DHS improving aim to stop counterfeits at the borders

Monday - 6/18/2012, 5:26am EDT

David Heyman, DHS under secretary for policy, speaks to Federal News Radio's Jason Miller

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Protecting the federal supply chain doesn't fall to one agency or even a set of departments. But the Homeland Security Department, over the past 18 months, is out in the lead on several fronts to stem the tide of counterfeit products coming into the country and possibly affecting agencies' ability to meet their missions.

And the government is now more than ever recognizing the necessity to galvanize its efforts around protecting intellectual property and assuring the safety and quality of software.

"There's a fundamental shift that's taking place in how we think about the supply chain and our national security because of dependency that citizens, cities and countries now place on the exchange of goods," said David Heyman, the DHS under secretary for policy in an exclusive interview with Federal News Radio as part of the multimedia series Inside the World's Biggest Buyer. "We've gone to real time or just in time delivery of goods for medicines, food and technology all around the world. It's more and more looked at that global supply chains, the delivery systems and the products that are in them need to be secured and resilient against disruptions, but also against exploitation."

President Barack Obama issued the National Strategy for Global Supply Chain Security in January as part of an effort to protect the nation's interests. Under the strategy, the administration told agencies to focus on "those components of the worldwide network of transportation, postal and shipping pathways, assets and infrastructures by which goods are moved until they reach an end consumer."

Two-pronged approach

DHS's role in securing the supply chain started well before the January strategy release.

Heyman said the agency has been working on a two-pronged approach. The first deals with improving how they target possible suppliers of counterfeit goods.

"Our National Targeting Center looks to do a risk calculation on cargo coming into the United States," he said. "We look at who the shipper is, how often the person ships and we look at a number of different risk indicators and that provides us a risk score. That capability then allows our customs and border officials to do targeting of high risk products coming to the U.S. based on specific concerns. If it's counterfeit IT or electronic goods that we are concerned about, they would be categorized."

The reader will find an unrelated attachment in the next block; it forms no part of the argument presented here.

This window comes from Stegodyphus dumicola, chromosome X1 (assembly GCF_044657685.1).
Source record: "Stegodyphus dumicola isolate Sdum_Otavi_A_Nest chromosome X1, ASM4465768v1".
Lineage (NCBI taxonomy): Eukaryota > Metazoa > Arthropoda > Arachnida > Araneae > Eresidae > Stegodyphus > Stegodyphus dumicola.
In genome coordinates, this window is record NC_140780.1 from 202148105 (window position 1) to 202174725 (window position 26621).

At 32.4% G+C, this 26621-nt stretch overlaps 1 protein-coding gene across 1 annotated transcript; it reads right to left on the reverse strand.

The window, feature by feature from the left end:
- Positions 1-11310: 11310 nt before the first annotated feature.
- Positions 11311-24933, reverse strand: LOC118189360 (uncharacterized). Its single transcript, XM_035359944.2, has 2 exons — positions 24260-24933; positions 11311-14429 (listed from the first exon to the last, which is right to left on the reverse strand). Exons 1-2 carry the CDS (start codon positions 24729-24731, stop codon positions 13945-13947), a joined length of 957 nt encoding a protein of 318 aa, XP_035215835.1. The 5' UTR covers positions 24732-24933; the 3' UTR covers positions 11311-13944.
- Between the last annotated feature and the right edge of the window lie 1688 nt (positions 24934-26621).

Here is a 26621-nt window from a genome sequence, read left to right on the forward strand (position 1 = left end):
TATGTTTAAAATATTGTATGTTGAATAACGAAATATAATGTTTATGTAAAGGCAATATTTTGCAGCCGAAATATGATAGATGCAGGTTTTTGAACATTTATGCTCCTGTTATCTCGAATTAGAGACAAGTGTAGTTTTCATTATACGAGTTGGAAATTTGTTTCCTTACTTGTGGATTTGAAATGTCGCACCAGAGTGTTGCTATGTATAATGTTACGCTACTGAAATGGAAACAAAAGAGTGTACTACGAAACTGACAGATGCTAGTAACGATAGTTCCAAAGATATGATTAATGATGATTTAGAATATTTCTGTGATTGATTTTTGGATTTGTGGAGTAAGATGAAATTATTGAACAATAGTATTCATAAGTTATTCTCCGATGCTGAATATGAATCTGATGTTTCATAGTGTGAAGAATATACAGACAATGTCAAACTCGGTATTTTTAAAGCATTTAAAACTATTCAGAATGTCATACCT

Heyman said DHS also is working through the World Customs Organization to standardize how to categorize goods as low, medium or high risk, and how early agencies get information in order to do a risk calculation.

"We need to streamline trusted trader programs, working with the private sector and our partner governments around the world, establishing global guidelines for the security of companies and how they operate within the supply system so we can identify the low-risk shippers in effect and focus on the high-risk concerns," he said.

Heyman said DHS already is seeing benefits from many of these efforts.

"We are getting in our Air Cargo Advanced Screening Program pre-departure shipper's data and a number of countries and airlines around the world that shipment data, when reviewed, allows us to do very sophisticated targeting, which we are doing today and the initiative was just started in the last year," he said.

An interagency effort

The second prong is the Intellectual Property Rights (IPR) Center, which may be led by DHS's Immigration and Customs Enforcement (ICE), but includes 21 other agencies, such as the FBI and the Postal Service, focusing on important IP issues.

Heyman said the two efforts have helped increase the number of seizures at the border by 20 percent to 24,000 in 2011 as compared to 2010. He said this was the highest number of seizures ever at the border.

He said one recent example that became public in November when someone was trying to bring counterfeit Cisco products over the border.

"The individual had taken fake labels and put legitimate serial numbers on them," Heyman said. "We were able to identify, investigate and prevent the actions from going forward. It was about a $1 million transaction and that individual was sentenced last November."

The IPR serves as the communication hub for the law enforcement agencies doing investigations or undercover operations on IP violations.

"Other agencies at the table are able to share information with each other so they are not both investigating each other," he said. "If you stand up an undercover operation, you don't want two undercover operators investigating each other. That center is largely to de-conflict those types of investigations or coordinate if you have multiple agencies working together over a single investigation."

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